VMware vSphere ESXi’s vMotion feature has proved to be one of the most powerful and valuable features for the vSphere admin. vMotion enables system administrators to move virtual machines from host to host and from storage device to storage device without disrupting the applications that are running.
While vMotion is sensitive to latency, vSphere 6 greatly increases the allowed latency from 10 milliseconds to 100 ms, which supports longer distances of roughly 12,000 miles. IT departments may wish to take advantage of this feature to move VMs from one data center to another for continuity of operations, permanent migration or migration to the cloud.
vMotion provides great flexibility for virtual environments. To get the most out of this feature, ensure that it is optimally configured, limit the number of concurrent vMotion migrations and understand its limitations. What follows are some scenarios in which vMotion can come in handy.
Application downtime is undesirable for almost every environment, but IT infrastructure requires constant upgrades to hardware and software, and planned maintenance can be disruptive. vMotion enables managers to temporarily move their most critical VMs to another storage device or local disk so they aren’t affected by maintenance downtime.
When a regional weather event looms, prudent IT managers seamlessly move VMs to another data center. Long-distance vMotion enables managers to migrate live VMs at cross-continental distances to ensure they aren’t in harm’s way.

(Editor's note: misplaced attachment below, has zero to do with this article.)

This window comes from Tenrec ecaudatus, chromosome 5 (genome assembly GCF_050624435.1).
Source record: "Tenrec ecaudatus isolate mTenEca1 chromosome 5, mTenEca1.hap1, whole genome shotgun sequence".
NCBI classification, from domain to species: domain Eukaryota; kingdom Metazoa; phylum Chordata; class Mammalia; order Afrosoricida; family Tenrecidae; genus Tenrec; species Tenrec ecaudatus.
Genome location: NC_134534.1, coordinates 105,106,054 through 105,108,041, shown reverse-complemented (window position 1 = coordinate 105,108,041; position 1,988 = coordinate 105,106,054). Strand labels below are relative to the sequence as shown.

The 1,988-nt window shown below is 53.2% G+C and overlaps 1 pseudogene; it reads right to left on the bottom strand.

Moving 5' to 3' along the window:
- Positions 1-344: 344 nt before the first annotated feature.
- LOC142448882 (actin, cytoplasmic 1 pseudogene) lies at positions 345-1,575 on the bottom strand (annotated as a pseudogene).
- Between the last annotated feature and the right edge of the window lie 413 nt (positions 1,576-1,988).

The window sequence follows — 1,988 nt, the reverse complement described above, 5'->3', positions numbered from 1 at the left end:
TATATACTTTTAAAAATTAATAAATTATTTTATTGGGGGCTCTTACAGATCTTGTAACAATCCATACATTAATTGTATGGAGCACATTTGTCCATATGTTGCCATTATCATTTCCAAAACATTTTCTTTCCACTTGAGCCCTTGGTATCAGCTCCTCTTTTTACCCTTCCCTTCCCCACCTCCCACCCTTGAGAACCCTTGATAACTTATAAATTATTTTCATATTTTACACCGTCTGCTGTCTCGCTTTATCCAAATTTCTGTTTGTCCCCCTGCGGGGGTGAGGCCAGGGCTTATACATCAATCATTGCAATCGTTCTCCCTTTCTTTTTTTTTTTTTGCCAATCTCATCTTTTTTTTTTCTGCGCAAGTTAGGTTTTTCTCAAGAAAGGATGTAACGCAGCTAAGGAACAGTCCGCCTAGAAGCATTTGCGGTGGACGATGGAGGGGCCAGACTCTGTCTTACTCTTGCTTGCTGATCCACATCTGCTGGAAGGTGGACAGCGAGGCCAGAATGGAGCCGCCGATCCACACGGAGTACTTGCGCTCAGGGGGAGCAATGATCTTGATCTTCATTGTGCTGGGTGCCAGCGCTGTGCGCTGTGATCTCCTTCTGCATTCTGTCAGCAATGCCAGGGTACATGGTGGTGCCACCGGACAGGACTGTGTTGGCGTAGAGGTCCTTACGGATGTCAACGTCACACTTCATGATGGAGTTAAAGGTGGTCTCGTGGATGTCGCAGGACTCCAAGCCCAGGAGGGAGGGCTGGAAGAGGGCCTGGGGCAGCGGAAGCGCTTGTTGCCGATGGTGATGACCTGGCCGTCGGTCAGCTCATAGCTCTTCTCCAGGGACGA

While data moves at roughly the speed of light, the network link’s latency and bandwidth will dictate the speed of operation. To maximize performance, ensure that the network link is properly sized, and test it beforehand to determine how long the migration will take.
At times, host and storage resources will become unbalanced, and bottlenecks will occur. Load balancing distributes workloads more evenly to avoid performance and capacity problems. Using the vSphere Distributed Resource Scheduler and Storage DRS features, VMs can be migrated automatically from host to host and between storage devices using vMotion based on resource availability. However, Storage DRS should not be used to balance autotiering storage arrays because this will reduce array efficiency when VM disk locations change.
Cloud-based virtualization can provide additional capacity to handle peak and seasonal demands. vMotion enables IT departments to migrate individual VMs from a private data center to a public cloud as needed. Be sure the cloud provider can match both the hardware and software requirements for compatibility. Alternatively, migrating powered-off VMs reduces the compatibility requirements.